Category Archives: art

art lessons

Square 1 Art Lesson: Lions Inspired by LeRoy Neiman(1st Grade)

Each year, at school we have a Square 1 Art Fundraiser. Last years theme was water. My Kindergarten and 2nd Grade classes painted themselves under umbrellas in the rain . The previous year 1st grade created oil pastel monsters. This year the theme is ‘Be Wild and Wonder’.

LeRoy Neiman’s lions encapsulate both aspects of the theme perfectly and are bright and bold so fit the criteria for square 1 art projects.

Step 1.

Draw the outline of the lion’s face.

leroy neiman lions

We made sure, the face was a good size and talked about different shapes for the face. This shape was similar to LeRoy Neiman’s lion and makes the lion appear as if it is looking sideways.

Step 2.

Draw the lions eyes, nose, mouth and ears.

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We tried out different shaped eyes and noses. Once the children were happy with their drawings, they outlined them in black sharpie.

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Step 3.

Paint the Mane. I showed them how to make sweeping brushstrokes, starting at the edge of the face and moving outwards.  I encouraged them to use lots of bright colours and to try not to mix them too much.

1st grade art

Some used straight lines

square one art project 1st grade - leroy neiman lions

Others chose curved lines

1st grade square one art lesson - leroy neiman lions

And some let the lines move in different directions.

Step 4.

Paint the face. We looked at Neiman’s use of colour – how he used light colours on the nose and chin and darker colours in the shadows. Again, I encouraged them to keep the colours distinct to make a patchwork effect.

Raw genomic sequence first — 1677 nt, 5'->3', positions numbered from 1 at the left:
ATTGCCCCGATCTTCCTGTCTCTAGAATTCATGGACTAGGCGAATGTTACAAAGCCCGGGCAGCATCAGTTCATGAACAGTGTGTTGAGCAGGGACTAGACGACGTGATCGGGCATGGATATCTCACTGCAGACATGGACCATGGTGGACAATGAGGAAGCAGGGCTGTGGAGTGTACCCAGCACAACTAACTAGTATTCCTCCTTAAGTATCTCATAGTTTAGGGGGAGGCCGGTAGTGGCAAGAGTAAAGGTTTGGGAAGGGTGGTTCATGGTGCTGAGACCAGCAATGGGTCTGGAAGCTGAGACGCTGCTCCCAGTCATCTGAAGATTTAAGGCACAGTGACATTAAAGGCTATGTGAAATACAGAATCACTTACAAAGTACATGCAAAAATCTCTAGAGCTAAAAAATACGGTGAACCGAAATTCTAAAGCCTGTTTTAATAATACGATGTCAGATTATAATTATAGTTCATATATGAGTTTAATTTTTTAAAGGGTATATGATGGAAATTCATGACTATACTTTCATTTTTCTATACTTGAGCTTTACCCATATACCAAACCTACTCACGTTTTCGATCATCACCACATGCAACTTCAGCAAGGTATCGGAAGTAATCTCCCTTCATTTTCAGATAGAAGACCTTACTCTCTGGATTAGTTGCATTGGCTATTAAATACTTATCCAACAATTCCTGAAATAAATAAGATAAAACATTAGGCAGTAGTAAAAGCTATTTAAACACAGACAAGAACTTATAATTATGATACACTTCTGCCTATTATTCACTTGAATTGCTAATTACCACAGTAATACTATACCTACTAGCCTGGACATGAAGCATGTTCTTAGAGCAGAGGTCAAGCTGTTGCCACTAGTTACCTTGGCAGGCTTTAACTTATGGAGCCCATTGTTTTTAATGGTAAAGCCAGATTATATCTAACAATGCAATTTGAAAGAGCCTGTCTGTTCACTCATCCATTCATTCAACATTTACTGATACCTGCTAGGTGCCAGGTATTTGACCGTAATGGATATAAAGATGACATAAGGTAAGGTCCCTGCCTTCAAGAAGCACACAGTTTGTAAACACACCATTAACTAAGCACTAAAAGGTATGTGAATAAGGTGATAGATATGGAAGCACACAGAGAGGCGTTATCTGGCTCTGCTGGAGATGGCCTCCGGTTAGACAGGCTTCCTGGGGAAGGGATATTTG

Leroy Neiman lion

Step 5.

Once the paint is dry, outline the features again in sharpie (this helps it to show up when the art work is reproduced by Square 1) and paint a watercolour wash for the background.

square one art lesson inspired by leroy neiman lions

This child didn’t want to outline the lion’s face, preferring to let the face and mane merge into one another.

Square one art project inspired by Leroy neiman lions

Some chose heart shaped faces

Some filled the whole page with patchwork colour

Some added ears

and some preferred lions without ears.

I love how individual they all are. Bright, bold and full of personality – perfect for a square one art project. I can’t wait to see how they look once their are printed onto keepsakes.

 

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Why Ice is the Perfect Loose Part

Why ice is the perfect loose part

My children are fascinated by ice. I’ve added loose parts to ice before, but never considered that ice could in itself be a loose part.

When the cold weather comes, the first thing my kids do is to check if their water table has frozen and any other containers they have left around the garden.

ice
the cauldron has loads of ice in, not like yesterday. How can we break it?

The next thing they like to do is to go to the storm pond near their friends house to see if it has frozen.

Last year it froze solid for the first time. The kids loved throwing sticks to try to break it and even ice skated on it.

ice skating on the pond

When the ice wasn’t solid enough to walk on, it was just as fascinating.

The children broke off the surface, ice sheets very carefully and had competitions to see who could break the largest piece.

carrying a sheet of ice

My youngest insisted on carrying pieces home, even though her fingers were numb and left them on the doorstep to see how long they would remain frozen.

When the pieces broke, they used them to make these pictures.

Ice is a perfect loose part. It

  • Encourages expoloration
  • Is a full sensory experience
  • Can be any shape or size
  • Can be easily found
  • Presents challenges as it changes form.
  • The children can help create it in different shapes and forms
  • And is fascinatingly beautiful
Ice
I broke this piece – look at all the lovely patterns.

If you don’t live in a cold climate you could make your own in moulds in the freezer or place a few bags of ice outside and see how the children explore.

 

ice on bare feet

child looking at ice
This piece looks like a magnifier. I can look through it – see.